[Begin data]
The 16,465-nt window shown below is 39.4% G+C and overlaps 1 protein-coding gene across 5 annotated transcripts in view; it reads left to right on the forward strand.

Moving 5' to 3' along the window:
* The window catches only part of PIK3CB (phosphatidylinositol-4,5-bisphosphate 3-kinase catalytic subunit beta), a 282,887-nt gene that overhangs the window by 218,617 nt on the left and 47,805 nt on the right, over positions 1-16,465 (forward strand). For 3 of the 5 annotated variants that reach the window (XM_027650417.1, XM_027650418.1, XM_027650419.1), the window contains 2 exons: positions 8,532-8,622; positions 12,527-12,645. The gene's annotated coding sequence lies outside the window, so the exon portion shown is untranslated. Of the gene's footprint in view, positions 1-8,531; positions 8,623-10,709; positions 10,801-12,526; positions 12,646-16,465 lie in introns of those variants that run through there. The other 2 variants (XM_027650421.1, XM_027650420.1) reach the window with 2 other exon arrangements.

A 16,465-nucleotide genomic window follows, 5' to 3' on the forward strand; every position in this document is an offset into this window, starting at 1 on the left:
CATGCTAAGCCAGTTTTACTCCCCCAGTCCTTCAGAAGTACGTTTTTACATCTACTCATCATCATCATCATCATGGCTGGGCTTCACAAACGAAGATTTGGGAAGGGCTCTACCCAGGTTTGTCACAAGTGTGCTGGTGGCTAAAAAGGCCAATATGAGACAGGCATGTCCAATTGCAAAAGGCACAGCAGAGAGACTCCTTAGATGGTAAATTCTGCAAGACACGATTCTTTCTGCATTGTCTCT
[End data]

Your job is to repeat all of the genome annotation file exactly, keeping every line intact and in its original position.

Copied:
The 16,465-nt window shown below is 39.4% G+C and overlaps 1 protein-coding gene across 5 annotated transcripts in view; it reads left to right on the forward strand.

Moving 5' to 3' along the window:
* The window catches only part of PIK3CB (phosphatidylinositol-4,5-bisphosphate 3-kinase catalytic subunit beta), a 282,887-nt gene that overhangs the window by 218,617 nt on the left and 47,805 nt on the right, over positions 1-16,465 (forward strand). For 3 of the 5 annotated variants that reach the window (XM_027650417.1, XM_027650418.1, XM_027650419.1), the window contains 2 exons: positions 8,532-8,622; positions 12,527-12,645. The gene's annotated coding sequence lies outside the window, so the exon portion shown is untranslated. Of the gene's footprint in view, positions 1-8,531; positions 8,623-10,709; positions 10,801-12,526; positions 12,646-16,465 lie in introns of those variants that run through there. The other 2 variants (XM_027650421.1, XM_027650420.1) reach the window with 2 other exon arrangements.

A 16,465-nucleotide genomic window follows, 5' to 3' on the forward strand; every position in this document is an offset into this window, starting at 1 on the left:
CATGCTAAGCCAGTTTTACTCCCCCAGTCCTTCAGAAGTACGTTTTTACATCTACTCATCATCATCATCATCATGGCTGGGCTTCACAAACGAAGATTTGGGAAGGGCTCTACCCAGGTTTGTCACAAGTGTGCTGGTGGCTAAAAAGGCCAATATGAGACAGGCATGTCCAATTGCAAAAGGCACAGCAGAGAGACTCCTTAGATGGTAAATTCTGCAAGACACGATTCTTTCTGCATTGTCTCT